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Here’s what Boston Bruins broadcaster Jack Edwards had to say after his last game

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Broadcaster Jack Edwards, who has been calling Boston Bruins games for nearly two decades, announced his final game for NESN on Thursday night. Edwards was behind the microphone in the Bruins’ 2-1 loss to the Toronto Maple Leafs in Game 6 of their first-round Eastern Conference series. “The last 19 years have witnessed and described some great moments in New England sports,” Edwards said, struggling to articulate the words, which he admitted was the main reason he left the broadcast booth. “It was… the thrill of a lifetime,” Edwards, 67, declared. “The standards I set for myself, to honor the fans, the players, the Bruins organization and NESN with the best they all deserve,” Edwards said in a press release in April , and had some special words for his long-time broadcast partner, Edwards said: “I want to thank my broadcast partner, Andy Brickley. You’re the brother I never had until I started working with you.” “For a long time, y’all,” Edwards signed off. “Long live the Boston Bruins.” Throughout the season and in the last few years, Edwards has been plagued by mounting questions about his sluggish speech. And earlier this Year, Edwards told the Boston Globe that his doctors struggled to diagnose any clear cause for his condition. “There’s nothing wrong with me physically,” Edwards told WCVB’s Duke Castiglione last month. And they can’t figure it out.” “It’s time to get off the ice and finish my shift,” Edwards told Castiglione last month. “I leave with a smile. Forty-five years in the industry, and the last 19 years have been a rollercoaster ride.” Edwards first began calling Bruins Road games during the 2005-06 season. He took over calling all games at the beginning of the 2007-08 season. He also previously worked as a reporter and anchor for SportsCenter 5 and as an anchor and broadcaster for ESPN Video below: Boston Bruins tribute video to Jack Edwards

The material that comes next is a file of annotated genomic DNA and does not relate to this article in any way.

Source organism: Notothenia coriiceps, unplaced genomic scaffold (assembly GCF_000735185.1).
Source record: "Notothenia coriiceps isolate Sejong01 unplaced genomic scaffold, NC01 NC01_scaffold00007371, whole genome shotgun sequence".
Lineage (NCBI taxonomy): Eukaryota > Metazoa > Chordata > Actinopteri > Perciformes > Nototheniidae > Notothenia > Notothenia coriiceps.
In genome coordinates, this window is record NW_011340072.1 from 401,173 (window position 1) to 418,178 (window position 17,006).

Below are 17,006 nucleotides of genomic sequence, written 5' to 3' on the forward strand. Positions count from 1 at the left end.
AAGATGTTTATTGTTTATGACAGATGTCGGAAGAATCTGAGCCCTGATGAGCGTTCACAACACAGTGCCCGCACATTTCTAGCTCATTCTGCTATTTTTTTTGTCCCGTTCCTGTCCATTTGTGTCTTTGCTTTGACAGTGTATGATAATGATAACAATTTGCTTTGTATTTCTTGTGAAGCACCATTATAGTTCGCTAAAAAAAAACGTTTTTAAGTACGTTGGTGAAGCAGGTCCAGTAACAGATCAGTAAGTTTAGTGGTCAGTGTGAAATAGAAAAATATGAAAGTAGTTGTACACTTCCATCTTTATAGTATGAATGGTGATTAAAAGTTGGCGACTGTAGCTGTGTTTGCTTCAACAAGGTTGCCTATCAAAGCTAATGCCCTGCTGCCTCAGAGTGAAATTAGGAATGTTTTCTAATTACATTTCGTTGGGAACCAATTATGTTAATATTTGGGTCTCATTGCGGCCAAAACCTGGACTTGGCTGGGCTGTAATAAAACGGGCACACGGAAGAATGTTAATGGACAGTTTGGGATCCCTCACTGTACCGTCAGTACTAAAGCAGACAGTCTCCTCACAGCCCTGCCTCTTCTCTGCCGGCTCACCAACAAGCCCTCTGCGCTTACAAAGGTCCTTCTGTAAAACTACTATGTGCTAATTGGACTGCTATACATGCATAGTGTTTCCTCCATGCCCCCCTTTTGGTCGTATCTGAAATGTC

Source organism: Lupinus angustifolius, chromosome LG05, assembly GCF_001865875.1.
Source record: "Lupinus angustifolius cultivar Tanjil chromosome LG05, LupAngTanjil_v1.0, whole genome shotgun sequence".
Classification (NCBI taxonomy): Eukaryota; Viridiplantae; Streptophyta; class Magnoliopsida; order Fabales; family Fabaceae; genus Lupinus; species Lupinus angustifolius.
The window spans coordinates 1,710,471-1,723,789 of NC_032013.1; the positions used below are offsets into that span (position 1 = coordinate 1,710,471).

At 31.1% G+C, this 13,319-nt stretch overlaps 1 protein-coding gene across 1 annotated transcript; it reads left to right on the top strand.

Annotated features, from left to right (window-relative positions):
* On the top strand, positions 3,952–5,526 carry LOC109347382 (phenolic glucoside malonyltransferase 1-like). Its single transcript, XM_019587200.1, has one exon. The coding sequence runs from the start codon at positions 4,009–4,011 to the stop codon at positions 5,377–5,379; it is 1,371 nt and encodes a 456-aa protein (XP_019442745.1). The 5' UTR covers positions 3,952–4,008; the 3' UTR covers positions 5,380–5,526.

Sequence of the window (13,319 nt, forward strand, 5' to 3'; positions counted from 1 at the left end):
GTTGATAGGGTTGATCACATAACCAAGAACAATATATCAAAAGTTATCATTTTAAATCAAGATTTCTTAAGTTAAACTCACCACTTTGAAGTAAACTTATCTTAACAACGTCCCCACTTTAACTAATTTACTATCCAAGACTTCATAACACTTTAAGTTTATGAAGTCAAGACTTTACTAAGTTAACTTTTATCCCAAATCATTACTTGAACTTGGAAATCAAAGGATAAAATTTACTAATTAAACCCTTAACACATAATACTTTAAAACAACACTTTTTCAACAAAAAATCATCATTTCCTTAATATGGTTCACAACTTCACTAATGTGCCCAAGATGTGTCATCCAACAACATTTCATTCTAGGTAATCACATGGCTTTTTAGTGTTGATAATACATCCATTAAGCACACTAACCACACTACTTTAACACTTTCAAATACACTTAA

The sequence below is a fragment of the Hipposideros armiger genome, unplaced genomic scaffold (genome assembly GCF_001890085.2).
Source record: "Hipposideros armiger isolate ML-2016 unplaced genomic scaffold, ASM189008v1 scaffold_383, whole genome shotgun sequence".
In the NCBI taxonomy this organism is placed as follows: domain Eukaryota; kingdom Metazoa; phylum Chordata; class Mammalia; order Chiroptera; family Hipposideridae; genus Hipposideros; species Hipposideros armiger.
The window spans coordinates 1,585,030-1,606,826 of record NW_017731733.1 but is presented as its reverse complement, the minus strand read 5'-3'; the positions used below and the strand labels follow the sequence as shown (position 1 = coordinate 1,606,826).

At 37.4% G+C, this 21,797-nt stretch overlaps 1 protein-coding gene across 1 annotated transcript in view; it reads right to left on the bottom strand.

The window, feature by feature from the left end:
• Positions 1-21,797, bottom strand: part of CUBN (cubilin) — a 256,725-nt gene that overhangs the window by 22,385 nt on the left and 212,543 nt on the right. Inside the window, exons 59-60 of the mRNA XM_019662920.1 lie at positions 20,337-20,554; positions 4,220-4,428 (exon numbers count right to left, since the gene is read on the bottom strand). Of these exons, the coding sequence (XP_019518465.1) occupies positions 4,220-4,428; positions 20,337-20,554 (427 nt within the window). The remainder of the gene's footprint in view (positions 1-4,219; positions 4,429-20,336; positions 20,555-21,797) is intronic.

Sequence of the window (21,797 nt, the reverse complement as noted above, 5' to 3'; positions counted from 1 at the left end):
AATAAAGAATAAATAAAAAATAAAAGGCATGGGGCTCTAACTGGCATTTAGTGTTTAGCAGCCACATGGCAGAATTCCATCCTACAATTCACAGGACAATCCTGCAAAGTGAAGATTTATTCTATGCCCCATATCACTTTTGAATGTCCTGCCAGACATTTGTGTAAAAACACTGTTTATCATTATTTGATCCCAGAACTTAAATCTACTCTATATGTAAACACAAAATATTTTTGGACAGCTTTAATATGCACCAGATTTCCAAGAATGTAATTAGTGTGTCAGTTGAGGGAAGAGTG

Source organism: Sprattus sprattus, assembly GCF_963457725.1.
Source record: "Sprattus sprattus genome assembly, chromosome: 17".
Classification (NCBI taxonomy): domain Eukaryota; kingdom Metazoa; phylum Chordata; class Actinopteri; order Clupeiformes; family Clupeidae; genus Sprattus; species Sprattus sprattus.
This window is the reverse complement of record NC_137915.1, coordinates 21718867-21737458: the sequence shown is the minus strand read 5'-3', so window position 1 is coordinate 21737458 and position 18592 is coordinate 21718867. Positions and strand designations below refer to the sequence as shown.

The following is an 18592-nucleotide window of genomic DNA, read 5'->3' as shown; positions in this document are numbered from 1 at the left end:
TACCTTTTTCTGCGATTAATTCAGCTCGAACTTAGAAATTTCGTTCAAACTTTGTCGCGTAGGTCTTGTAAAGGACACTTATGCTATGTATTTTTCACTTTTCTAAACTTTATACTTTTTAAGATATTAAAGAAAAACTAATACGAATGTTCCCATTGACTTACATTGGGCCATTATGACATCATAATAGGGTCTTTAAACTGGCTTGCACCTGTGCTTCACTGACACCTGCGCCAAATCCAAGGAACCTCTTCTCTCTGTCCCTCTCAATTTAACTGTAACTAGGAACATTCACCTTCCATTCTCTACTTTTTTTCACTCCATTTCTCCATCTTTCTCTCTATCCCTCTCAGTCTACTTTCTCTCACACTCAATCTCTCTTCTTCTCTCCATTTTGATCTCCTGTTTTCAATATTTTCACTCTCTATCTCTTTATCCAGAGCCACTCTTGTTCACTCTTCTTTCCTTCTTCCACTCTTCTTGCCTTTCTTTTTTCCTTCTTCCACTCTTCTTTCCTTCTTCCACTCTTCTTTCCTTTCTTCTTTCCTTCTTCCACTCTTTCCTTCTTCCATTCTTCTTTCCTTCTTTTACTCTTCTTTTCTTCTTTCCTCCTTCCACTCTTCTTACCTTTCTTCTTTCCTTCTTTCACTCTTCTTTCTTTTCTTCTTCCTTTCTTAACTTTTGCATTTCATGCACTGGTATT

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Broadcaster Jack Edwards, who has been calling Boston Bruins games for nearly two decades, announced his final game for NESN on Thursday night.

Edwards was behind the microphone in the Bruins’ 2-1 loss to the Toronto Maple Leafs in Game 6 of their first-round Eastern Conference series.

“The last 19 years that we’ve witnessed and described some of the great moments in New England sports has been… the thrill of a lifetime,” Edwards said, struggling to articulate the words, which he admitted was the main reason he was chosen. He leaves the broadcast booth.

Edwards, 67, announced his retirement last month before the Bruins’ final regular season game.

“It is time for me to end my shift as the voice of the Boston Bruins. I can no longer live up to the standards I set for myself, to honor the fans, the players, the Bruins organization and NESN to the best of their ability. Everyone deserves it,” Edwards said in an April press release.

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Edwards thanked the staff at NESN who work behind the scenes during the game, and had some special words for his longtime broadcast partner.

“I want to thank my broadcast partner, Andy Brickley. You are the brother I never had until I started working with you,” Edwards said.

“For a long time, everyone,” Edwards signed off. “Long live the Boston Bruins.”

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Throughout the season and a few years ago, Edwards was plagued by mounting questions about his sluggish speech. Earlier this year, L Boston Globe His doctors struggle to diagnose any clear cause for his condition.

“I’ve had a problem with my speech for the past year,” Edwards told WCVB’s Duke Castiglione last month. “There’s nothing physically wrong with me. They can’t find out.”

“It’s time to get off the ice and finish my shift,” Edwards told Castiglione last month. “I leave with a smile. Forty-five years in the industry, and the last 19 years have been an interesting ride.”

Edwards first began calling Bruins road games during the 2005-06 season. He took over the responsibility of calling all games at the start of the 2007–08 season.

He also previously worked as a reporter and anchor for SportsCenter 5 and as an anchor and anchor for ESPN.

Video below: Boston Bruins tribute video to Jack Edwards

This content is imported from Twitter. You may be able to find the same content in another format, or you may be able to find more information, at their web site.

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